Huntington Resident Complains About Buried Chemicals

Updated 4 years ago HNN Staff
Huntington Resident Complains About Buried Chemicals

 Having grown up in Huntington at 719 31st Street, David Cremeans, 70,  remembers trucks traveling  to a dump next to the Guyandotte River in that neighborhood. The open bucket trucks splattered  yellow, red and blue colors of slurry  along the street.

“We used to play in it as children.  It looked like red, yellow and blue smurf,” Cremeans said, noting that over one hundred of his playmates and then neighbors have died. “It’s slow  dying of vascular disease and cancer. If people just knew what chemicals were leaching down in to the Ohio River," Cremeans said.


As part of "Industry Has Been Poisoning West Virginia Water for Decades," Cremeans  told the national publication Indian Country on Jan. 15, 2014 following  the MCHM Elk River spill that “For the past 35 years, the City of Huntington has been receiving polluted chemicals and carcinogens from dump sites all along the riverbanks."


Read more at http://indiancountrytodaymedianetwork.com/2014/01/15/industry-has-been-poisoning-wva-water-decades-natives-say-153121  Cremeans  particularly cited  waste that originated from Standard Ultramarine and placed in  landfills by BASF (the successor).  It leaches into the Guyandotte and Ohio Rivers. The whistle blower describes the location as at and near the approaches to the East Huntington bridge where the waste is covered by dirt , not clay. This site , according to Cremeans, is within about one hundred yards of the emergency drinking water intake. When frozen, he stated, the ice has a red, yellow, blue color. 

Cremeans has made numerous recent  complaints to state and federal agencies about contamination at or near 31st Street . They have not provided him written concerns.

However, the online Planet Hazard (in a 2006 copyrighted table) listed Standard Ultramarine ( which was acquired by Holland Suco and later BASF), as having  more than thirty thousand pounds of toxic emissions per year (four pollutants, seven sources) relying on a 2002 EPA emission inventory. That source listed the Dietz Hollow Landfill as then having 10,382 pounds of emissions from 28 pollutants/sources and Huntington Alloys as then having 541,535.95 pounds of emissions from sixteen pollutants from 76 sources.

 

OVEC (Ohio Valley Environmental Coalition ) members in February 1990,  petitioned the U.S. EPA to investigate abandoned chemical waste dumps along the Guyandotte River in East Huntington for Superfund cleanup status. While EPA action lagged, OVEC pressure on West Virginia officials resulted in covering the surface of the dumps to reduce public exposure from contaminated dusts.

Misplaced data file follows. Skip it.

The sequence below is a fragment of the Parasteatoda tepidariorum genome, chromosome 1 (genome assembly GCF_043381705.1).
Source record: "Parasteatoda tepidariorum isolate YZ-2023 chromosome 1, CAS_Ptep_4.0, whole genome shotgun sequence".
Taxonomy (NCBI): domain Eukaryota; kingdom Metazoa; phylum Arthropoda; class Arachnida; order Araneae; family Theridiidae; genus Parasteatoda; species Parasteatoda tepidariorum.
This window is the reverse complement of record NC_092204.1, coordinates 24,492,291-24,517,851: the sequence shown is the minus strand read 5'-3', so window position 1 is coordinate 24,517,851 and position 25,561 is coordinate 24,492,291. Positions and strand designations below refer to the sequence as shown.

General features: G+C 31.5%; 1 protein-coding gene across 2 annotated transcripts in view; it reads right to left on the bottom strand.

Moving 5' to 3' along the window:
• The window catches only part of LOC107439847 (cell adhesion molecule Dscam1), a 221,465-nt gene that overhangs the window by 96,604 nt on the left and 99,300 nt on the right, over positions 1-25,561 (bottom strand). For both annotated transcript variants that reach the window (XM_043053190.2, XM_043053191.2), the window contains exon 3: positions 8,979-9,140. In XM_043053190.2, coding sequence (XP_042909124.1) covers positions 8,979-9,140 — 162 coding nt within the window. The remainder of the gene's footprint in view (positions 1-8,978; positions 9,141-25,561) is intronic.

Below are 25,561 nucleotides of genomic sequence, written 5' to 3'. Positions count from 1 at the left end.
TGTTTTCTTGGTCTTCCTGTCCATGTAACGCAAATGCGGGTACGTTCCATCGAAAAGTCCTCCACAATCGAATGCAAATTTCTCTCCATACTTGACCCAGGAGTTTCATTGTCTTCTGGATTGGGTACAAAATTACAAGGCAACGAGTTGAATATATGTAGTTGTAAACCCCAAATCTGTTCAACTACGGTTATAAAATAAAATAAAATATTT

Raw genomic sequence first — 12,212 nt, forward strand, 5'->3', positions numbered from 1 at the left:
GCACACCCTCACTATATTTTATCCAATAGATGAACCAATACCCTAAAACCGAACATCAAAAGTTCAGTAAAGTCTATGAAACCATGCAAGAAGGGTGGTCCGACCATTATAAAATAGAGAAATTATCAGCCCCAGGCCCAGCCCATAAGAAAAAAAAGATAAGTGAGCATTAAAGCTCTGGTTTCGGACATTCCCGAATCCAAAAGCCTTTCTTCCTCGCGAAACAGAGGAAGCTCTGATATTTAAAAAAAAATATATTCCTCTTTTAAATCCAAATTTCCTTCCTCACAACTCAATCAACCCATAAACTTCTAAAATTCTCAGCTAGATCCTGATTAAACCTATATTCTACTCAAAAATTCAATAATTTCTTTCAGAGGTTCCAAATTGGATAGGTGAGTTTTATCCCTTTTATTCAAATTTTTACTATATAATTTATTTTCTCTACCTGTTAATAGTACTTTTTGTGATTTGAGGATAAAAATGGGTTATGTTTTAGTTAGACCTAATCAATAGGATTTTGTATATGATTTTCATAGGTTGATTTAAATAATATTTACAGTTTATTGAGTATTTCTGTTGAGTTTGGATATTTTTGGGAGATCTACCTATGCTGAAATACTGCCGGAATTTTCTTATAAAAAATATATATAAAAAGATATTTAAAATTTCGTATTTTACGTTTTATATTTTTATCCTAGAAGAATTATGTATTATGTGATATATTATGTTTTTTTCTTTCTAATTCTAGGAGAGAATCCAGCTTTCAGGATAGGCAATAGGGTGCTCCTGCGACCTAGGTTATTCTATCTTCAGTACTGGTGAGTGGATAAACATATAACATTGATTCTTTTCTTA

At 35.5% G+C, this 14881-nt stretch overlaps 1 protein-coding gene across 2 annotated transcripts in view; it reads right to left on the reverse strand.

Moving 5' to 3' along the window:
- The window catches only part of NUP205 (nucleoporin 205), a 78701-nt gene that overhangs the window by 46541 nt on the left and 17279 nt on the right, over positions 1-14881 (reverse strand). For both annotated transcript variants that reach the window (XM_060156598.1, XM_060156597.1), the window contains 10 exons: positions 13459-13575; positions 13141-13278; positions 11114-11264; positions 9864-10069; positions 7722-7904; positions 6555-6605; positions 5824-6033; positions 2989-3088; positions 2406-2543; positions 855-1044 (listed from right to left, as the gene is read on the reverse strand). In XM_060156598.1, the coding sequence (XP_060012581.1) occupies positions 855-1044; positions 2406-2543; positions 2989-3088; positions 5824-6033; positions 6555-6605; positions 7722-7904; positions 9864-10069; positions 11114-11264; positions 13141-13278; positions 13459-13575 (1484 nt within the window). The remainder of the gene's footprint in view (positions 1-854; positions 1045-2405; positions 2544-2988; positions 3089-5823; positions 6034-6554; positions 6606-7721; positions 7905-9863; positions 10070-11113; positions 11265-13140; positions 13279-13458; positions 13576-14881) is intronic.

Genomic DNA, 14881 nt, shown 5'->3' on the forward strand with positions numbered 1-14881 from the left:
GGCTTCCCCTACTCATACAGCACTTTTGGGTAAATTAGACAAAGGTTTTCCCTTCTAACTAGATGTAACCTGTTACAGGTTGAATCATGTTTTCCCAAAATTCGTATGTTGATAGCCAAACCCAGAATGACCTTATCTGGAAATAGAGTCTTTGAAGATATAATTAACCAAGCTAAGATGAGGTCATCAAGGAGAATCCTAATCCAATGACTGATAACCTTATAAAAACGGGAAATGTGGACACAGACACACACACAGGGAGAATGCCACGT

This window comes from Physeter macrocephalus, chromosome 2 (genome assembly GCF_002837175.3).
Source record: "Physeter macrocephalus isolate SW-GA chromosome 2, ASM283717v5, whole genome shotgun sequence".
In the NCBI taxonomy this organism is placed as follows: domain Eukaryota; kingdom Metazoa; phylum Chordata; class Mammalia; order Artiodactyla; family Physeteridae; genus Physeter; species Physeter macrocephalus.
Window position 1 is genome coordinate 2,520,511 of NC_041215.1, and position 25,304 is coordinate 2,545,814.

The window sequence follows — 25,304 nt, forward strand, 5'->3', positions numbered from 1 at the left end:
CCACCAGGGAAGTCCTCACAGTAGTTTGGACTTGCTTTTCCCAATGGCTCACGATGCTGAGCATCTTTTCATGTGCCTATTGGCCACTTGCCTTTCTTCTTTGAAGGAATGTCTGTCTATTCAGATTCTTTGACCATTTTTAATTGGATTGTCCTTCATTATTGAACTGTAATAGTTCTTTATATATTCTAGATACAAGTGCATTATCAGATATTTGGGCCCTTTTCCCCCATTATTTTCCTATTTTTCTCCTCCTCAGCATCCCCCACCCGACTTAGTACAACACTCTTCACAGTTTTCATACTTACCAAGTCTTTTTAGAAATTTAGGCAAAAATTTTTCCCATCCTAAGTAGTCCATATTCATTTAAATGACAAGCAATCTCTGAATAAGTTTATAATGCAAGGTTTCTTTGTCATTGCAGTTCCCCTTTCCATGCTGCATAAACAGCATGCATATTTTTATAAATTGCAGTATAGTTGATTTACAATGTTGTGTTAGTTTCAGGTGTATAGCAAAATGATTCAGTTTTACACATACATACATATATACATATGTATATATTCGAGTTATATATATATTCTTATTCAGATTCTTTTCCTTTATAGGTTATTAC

On Earth Day 1990, OVEC publicly issued a "Pollution Prevention Challenge to Tri-State industries" demanding that the "Toxic Top 20" industries implement pollution prevention programs to reduce their use and emissions of toxic and hazardous chemicals.

(According to a historical page Standard Ultramarine and Color in 1984 underwent a $35 million dollar rehabilitation including environmental controls. It was then operated by BASF Wyandotte.)


At age twelve, Cremeans  witnessed  waste  burial at Dietz. And some of it came from the then "secret" uranium and nickel processing factory (Huntington Pilot Plant, HPP) on the Huntington Alloys property then leased to the Atomic Energy Commission.

 

“Everyone (during the Cold War) knew we were on the Top Ten list “ of locations that would be nuked suggesting that the location  "secret" known well by locals just as the bunker under the Greenbrier in Lewisburg, WV.

At another time in his life, a night fishing expedition along the Ohio River led to a surprise confrontation.  Trekking east of Harris Riverfront Park,  he and his friends halted their venture to the riverside. They did not stop voluntarily. Armed guards told the men to “get the hell out of there.”   Why?  50 gallon barrels were being buried in a pit alongside the river, he recalled. 



While operating an Indian relics organization on Guyandotte’s Main Street, several people would bring relics and fish for him to see. Some of them contained lesions on them. The finders, including his brother, have passed from brain cancer or brain aneurysms. 


His daughter rented a house near Dietz, but when it rained, “water poured off the hill creating a pool in front of her house.” Eventually,  fluid from three Dietz ponds filled with toxic waste from Huntington Alloys would run into channels that  flow under Riverside Drive. “One of them glowed green in the dark,” he said.

She moved.

 
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